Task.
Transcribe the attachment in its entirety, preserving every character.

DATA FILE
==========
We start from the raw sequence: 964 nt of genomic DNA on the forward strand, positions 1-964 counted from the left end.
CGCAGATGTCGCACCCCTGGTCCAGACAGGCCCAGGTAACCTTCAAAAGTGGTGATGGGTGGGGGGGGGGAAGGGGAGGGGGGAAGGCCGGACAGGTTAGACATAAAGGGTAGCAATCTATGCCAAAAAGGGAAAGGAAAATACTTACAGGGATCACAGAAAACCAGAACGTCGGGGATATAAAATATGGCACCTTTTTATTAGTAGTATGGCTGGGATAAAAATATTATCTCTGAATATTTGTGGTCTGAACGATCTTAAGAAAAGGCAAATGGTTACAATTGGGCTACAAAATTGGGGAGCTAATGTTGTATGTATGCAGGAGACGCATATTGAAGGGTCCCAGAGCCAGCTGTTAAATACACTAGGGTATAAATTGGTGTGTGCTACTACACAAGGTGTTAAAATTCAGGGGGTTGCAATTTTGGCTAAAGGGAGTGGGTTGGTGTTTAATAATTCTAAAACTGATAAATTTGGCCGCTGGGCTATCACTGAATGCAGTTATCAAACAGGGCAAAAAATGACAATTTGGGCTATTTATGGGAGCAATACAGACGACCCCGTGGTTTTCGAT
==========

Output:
We start from the raw sequence: 964 nt of genomic DNA on the forward strand, positions 1-964 counted from the left end.
CGCAGATGTCGCACCCCTGGTCCAGACAGGCCCAGGTAACCTTCAAAAGTGGTGATGGGTGGGGGGGGGGAAGGGGAGGGGGGAAGGCCGGACAGGTTAGACATAAAGGGTAGCAATCTATGCCAAAAAGGGAAAGGAAAATACTTACAGGGATCACAGAAAACCAGAACGTCGGGGATATAAAATATGGCACCTTTTTATTAGTAGTATGGCTGGGATAAAAATATTATCTCTGAATATTTGTGGTCTGAACGATCTTAAGAAAAGGCAAATGGTTACAATTGGGCTACAAAATTGGGGAGCTAATGTTGTATGTATGCAGGAGACGCATATTGAAGGGTCCCAGAGCCAGCTGTTAAATACACTAGGGTATAAATTGGTGTGTGCTACTACACAAGGTGTTAAAATTCAGGGGGTTGCAATTTTGGCTAAAGGGAGTGGGTTGGTGTTTAATAATTCTAAAACTGATAAATTTGGCCGCTGGGCTATCACTGAATGCAGTTATCAAACAGGGCAAAAAATGACAATTTGGGCTATTTATGGGAGCAATACAGACGACCCCGTGGTTTTCGAT